Acacias of Australia

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Acacia lamprocarpa O.Schwarz

Common Name

Western Salwood




Northern Australia from the Kimberley region, through N.T. to Gulf of Carpentaria in far NW Qld. Occurs on a number of continental islands within this range, e.g. Lacrosse and Sir Graham Moore islands in W.A., Bathurst, Goulburn, Melville, Elcho, Wessels, Groote Eylandt and Vanderlin islands in N.T. and Mornington, Sweers, Andrew and Bentinck islands in the Gulf of Carpentaria.


Trees 3–12 m tall, crowns grey green to pale green. Bark thick, papery, flaky and yellow-brown stems and branches of young to medium-aged plants, becoming dark coloured and shallowly rimose on main trunks of mature plants. Branchlets slender, often pendulous, glabrous. Phyllodes dimidiate to subfalcate, sometimes falcate, 5.5–18.5 cm long, 0.9–3.5 cm wide, glabrous, dull grey-green; longitudinal nerves numerous (4–6 (–7) per mm), parallel, mostly not anastomosing, with 6-8 slightly more pronounced than the rest, the minor nerves slightly raised and normally flat-topped (when dry), main nerves commonly confluent with lower margin for a short distance above pulvinus; pulvinus 3–4 (–4.5) mm long. Inflorescences simple, 1–4 (–5) per axil; peduncles 2–5 mm long, glabrous; spikes 1–4 cm long, almost cream to pale yellow. Flowers 5-merous; calyx gamosepalous, shallowly dissected, glabrous; ovary densely hairy on upper half. Pods oblong to narrowly oblong, flat or 1–3 times spirally twisted, straight to slightly recurved, 2–10 (–12.5) cm long, 1.4–2.2 (–3.2) cm wide, dehiscing along ventral suture, woody, resinous, glabrous, nerves ±oblique and not or scarcely raised. Seeds transverse to oblique, usually irregularly-shaped, often twisted, 4–7 mm long, 3–4 mm wide, glossy, black; funicle/aril with 1–3 folds, 4–6 mm long (unextended), creamy, ageing pale yellow.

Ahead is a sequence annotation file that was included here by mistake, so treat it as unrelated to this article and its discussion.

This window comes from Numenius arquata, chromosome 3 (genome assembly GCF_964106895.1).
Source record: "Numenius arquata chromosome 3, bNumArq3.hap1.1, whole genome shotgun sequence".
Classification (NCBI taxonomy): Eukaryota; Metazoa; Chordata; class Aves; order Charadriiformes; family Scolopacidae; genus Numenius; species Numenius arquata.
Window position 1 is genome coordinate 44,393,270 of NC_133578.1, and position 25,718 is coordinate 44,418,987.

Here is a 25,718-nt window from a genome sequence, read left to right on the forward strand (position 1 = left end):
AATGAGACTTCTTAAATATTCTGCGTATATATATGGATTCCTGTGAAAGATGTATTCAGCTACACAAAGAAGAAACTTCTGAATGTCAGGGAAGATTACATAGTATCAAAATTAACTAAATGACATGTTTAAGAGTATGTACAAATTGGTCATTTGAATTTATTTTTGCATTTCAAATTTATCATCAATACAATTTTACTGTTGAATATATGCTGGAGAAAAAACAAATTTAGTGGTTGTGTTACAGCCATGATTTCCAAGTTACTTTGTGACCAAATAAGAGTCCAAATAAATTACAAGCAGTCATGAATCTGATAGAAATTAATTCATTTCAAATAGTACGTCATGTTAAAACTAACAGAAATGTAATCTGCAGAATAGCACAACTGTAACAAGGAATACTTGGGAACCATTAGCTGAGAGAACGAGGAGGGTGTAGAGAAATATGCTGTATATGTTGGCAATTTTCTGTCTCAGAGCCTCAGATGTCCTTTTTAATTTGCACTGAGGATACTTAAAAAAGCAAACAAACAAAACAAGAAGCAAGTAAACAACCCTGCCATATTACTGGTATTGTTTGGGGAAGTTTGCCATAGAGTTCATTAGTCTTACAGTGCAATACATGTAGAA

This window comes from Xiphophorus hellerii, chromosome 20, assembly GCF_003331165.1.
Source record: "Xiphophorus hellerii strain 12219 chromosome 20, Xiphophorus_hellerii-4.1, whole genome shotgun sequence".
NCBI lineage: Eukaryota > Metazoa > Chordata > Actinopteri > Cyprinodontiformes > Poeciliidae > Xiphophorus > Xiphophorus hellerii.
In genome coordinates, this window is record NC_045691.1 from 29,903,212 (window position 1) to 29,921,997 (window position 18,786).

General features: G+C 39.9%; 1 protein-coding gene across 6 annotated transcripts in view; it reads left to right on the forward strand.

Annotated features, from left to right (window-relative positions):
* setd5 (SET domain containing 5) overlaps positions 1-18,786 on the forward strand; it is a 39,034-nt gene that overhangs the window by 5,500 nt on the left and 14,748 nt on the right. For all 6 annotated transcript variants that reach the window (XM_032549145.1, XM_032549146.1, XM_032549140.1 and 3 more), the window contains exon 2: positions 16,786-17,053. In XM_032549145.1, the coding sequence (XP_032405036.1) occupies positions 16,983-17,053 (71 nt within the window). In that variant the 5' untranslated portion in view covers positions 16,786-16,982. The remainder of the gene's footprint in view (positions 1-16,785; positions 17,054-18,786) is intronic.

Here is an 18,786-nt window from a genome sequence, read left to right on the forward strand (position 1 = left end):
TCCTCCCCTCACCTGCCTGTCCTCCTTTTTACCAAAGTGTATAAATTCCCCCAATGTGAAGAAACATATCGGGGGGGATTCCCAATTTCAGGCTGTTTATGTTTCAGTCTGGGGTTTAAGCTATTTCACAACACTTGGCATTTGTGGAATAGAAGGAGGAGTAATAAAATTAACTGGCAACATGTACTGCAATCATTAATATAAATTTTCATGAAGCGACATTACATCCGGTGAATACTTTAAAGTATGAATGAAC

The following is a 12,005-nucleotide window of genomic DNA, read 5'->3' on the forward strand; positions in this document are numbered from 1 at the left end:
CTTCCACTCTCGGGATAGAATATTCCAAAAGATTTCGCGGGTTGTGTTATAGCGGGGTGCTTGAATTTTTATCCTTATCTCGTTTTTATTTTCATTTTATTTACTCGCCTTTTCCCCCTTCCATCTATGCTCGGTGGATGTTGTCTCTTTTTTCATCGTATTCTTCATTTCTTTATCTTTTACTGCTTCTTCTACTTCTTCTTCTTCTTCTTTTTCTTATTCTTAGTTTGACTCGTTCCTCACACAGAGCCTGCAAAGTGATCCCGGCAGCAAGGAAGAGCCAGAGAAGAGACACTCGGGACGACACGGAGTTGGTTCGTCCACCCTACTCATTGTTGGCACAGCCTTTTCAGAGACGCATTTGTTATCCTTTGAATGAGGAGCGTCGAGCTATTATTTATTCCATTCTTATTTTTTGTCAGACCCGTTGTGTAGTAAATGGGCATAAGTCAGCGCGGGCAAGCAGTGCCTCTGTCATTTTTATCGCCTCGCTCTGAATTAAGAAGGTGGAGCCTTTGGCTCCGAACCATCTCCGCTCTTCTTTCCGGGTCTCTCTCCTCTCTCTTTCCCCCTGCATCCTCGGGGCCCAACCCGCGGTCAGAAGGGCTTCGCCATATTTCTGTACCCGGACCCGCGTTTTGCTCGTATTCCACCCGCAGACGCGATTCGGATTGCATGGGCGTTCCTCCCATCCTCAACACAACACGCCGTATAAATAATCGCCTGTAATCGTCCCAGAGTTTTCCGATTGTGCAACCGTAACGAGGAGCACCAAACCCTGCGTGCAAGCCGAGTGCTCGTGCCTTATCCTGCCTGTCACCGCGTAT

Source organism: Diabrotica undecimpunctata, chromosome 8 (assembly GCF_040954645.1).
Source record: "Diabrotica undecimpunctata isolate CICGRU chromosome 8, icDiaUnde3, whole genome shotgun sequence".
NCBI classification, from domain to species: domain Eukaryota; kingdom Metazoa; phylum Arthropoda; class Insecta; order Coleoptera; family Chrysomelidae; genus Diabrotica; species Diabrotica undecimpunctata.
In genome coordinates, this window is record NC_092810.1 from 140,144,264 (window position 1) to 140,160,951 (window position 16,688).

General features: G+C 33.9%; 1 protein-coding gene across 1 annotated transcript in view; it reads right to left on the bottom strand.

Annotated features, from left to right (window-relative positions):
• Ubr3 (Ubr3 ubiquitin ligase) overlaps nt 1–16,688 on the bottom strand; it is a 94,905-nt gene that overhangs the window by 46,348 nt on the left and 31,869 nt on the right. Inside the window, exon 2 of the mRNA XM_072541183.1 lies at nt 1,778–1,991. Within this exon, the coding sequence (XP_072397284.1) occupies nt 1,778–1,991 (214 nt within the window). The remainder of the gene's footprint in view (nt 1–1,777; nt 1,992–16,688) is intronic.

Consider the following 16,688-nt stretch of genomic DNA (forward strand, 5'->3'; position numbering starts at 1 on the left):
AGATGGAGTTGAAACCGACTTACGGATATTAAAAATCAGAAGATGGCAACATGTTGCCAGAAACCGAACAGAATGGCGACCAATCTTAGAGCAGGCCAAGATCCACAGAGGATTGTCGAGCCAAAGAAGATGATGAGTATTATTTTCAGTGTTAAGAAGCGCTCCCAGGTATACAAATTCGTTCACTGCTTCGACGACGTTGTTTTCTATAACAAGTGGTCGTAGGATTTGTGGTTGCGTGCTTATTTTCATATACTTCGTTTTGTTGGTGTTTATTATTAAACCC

Grows in a wide range of habitats including margins of watercourses, coastal sand dune systems (including shell banks), sandstone plateaus and on sandy plains.


W.A.: Site 1, 16 km W of Mount Anderson, K.F.Kenneally 10392 & B.P.M.Hyland (BRI, NSW, PERTH); The Bastion (E side c. 1 km by road below summit), Wyndham, B.R.Maslin 7190 (PERTH). N.T.: Groote Eylandt, I.D.Cowie 1995 (DNA); 9.3 km S of Nhulunbuy, M.W.McDonald 469 (PERTH); 55 mi. [88 km] of Carlton Hill Stn, R.A.Perry 2989 & M.Lazarides (PERTH). Qld: Mornington Island, 29 May 1963, N.B.Tindale s.n. (AD, BRI); 94.2 km W of Burketown, T.K.Vercoe 203 (BRI).


A putative hybrid between A. lamprocarpa and A. auriculiformis occurs at Holmes Jungle, N.T.

Acacia lamprocarpa is a member of the ‘A. aulacocarpa group’ and judging from its mode of pod dehiscence is most closely related to A. crassicarpa, A. midgleyi and A. peregrina (from New Guinea). It is distinguished from these and all other taxa of the group by its thick, yellow-brown, papery, flaky bark (which is most evident on young and maturing trees) and its more westerly distribution. Acacia midgleyi is further distinguished by its pale green phyllodes, longer spikes, crustose pods and longer funicle/aril and A. crassicarpa by its lanceolate falcate phyllodes and longer pulvinus and funicle/aril. Herbarium specimens of A. lamprocarpa are sometimes difficult to distinguish from A. disparrimaand flowering specimens resemble glabrous forms of A. difficilis. See M.W.McDonald & B.R.Maslin, Australian Systematic Botany 13(1): 61 (2000), for further discussion.

This species was treated by NSW, Fl. Australia 11B: 168 (2001) as a synonym of A. aulacocarpa but was reinstated as a distinct species by M.W.McDonald & B.R.Maslin, Austral. Syst. Bot. 13: 56–61 (2000).

FOA Reference

Data derived from Flora of Australia Volumes 11A (2001), 11B (2001) and 12 (1998), products of ABRS, ©Commonwealth of Australia